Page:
But Jezebel simply doesn't understand this. What's the point of being a king if you can't get your own way? So she fixes it. Power is there to be used, and there are plenty of forward thinking people who know which way the wind is blowing, and are not going to make too much fuss. In fact, they'll more than go along with it - they'll be a part of it.

And so Naboth is dead.

It's all so petty, of course. A misuse of power in the service of personal gain. But it's a ploy that we're familiar with.

Suppose it was something of greater importance. Suppose it was not about Ahab's garden, but something which might be of national importance; that Naboth might be standing in the way of national security, or the war on terror, or an alliance with a friendly nation in an unstable part of the world. Would it be all right then, to frame and murder him?

Could he perhaps be extraordinarily rendered somewhere to be asked pointed questions? Or could he be imprisoned without trial or legal representation, on some distant island, for years at a stretch? Could he have his civil liberties curtailed, or his right to expect, say, that businesses which offer unthinkably huge bribes to corrupt foreign princes be prosecuted?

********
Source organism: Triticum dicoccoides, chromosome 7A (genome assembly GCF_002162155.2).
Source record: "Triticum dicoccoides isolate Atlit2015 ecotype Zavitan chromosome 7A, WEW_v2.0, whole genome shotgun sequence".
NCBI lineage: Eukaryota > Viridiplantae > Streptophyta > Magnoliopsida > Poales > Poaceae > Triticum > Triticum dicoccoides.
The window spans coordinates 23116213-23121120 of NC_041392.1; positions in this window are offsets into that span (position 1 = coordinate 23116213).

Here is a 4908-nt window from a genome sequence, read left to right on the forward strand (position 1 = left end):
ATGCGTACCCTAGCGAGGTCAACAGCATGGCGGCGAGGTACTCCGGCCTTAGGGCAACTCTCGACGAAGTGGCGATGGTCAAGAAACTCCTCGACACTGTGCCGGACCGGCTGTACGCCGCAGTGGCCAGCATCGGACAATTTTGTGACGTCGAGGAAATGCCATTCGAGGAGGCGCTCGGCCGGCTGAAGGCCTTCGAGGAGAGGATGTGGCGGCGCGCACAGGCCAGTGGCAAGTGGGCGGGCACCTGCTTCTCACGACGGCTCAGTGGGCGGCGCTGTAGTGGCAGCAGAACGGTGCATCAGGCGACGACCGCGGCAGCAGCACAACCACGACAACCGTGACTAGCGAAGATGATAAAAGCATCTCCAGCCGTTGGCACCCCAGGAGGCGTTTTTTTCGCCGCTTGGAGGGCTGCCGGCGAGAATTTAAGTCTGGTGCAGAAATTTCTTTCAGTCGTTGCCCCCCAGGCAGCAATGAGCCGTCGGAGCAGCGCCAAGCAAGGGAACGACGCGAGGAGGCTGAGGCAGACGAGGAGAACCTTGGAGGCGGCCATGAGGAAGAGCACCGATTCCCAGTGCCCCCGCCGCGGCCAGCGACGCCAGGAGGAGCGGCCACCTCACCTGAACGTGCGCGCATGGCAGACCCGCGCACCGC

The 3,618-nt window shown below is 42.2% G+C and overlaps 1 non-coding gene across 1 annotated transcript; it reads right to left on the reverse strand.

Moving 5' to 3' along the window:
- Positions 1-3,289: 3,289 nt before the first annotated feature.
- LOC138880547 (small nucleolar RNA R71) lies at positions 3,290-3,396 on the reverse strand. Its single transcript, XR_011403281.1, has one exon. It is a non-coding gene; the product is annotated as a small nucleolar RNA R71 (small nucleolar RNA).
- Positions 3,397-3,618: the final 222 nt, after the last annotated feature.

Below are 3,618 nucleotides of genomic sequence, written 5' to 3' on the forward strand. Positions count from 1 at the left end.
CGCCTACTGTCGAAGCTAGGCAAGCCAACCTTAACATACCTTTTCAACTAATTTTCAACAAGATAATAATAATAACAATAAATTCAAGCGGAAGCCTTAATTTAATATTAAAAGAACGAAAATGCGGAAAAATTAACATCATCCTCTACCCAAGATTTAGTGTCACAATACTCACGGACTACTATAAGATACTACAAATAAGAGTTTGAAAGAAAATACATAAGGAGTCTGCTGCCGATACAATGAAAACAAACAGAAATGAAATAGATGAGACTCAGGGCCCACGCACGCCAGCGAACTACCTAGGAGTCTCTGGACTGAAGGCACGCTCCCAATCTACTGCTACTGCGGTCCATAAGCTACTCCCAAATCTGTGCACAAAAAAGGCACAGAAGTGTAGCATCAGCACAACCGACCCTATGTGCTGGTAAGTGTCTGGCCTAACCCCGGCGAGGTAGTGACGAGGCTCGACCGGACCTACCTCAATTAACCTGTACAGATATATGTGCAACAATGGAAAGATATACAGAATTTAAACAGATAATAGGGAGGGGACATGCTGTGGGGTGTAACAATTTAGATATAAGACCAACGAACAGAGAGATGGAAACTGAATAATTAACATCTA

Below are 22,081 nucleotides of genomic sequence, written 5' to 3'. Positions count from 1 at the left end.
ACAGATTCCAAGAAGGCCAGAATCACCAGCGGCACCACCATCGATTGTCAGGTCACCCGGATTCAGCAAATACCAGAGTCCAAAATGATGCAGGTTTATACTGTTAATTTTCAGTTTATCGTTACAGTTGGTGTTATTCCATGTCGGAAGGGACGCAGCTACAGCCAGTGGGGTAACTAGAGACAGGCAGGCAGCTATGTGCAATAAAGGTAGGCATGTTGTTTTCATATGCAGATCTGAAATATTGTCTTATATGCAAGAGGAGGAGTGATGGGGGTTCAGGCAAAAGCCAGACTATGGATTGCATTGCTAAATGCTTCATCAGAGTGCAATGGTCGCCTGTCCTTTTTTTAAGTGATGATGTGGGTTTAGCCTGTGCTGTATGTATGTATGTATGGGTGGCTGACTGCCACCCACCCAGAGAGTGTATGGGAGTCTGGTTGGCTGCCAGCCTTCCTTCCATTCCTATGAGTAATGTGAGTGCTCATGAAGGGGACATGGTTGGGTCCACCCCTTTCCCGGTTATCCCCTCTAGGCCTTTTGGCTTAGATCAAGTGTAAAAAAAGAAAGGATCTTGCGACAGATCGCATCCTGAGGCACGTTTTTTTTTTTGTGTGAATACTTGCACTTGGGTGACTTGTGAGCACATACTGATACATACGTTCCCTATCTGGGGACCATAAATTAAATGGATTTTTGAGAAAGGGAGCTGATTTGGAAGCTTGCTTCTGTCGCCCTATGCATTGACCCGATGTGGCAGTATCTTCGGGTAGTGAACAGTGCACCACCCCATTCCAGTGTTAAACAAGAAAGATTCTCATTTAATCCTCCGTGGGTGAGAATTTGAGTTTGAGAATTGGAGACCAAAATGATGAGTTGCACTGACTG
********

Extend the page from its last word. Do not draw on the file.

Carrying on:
Ahab can pretend he didn't really know what was going on - Jezebel didn't actually say what she was going to do - it's called plausible deniability. And no questions need be asked afterwards - the situation is happily resolved.

Except that Naboth is dead, and the king has taken on all the trappings of a Mafia don. Or simply a head of state - the king who was called to be the protector of Israel, and the upholder of God's laws has become a typical Oriental despot. He has fallen in with the way of the nations around, become a hanger-on of the great and powerful and a failure in every way that matters.

It's no wonder that when he encounters his old adversary, Elijah, he greets him as his enemy.

Elijah stands for the old ways, which preserved the rights and the worth of all the people of Israel. He stands for the old tribal laws which extended protection and courtesy not just to members of the twelve tribes, but to the stranger and the exile as well.

They are also, of course, God's laws. And Ahab is about to find that they are flouted at peril of his life and his dynasty. Thank goodness it's a story from long ago, and far away. It would be disturbing indeed to suppose it might have anything to say to us, here and now.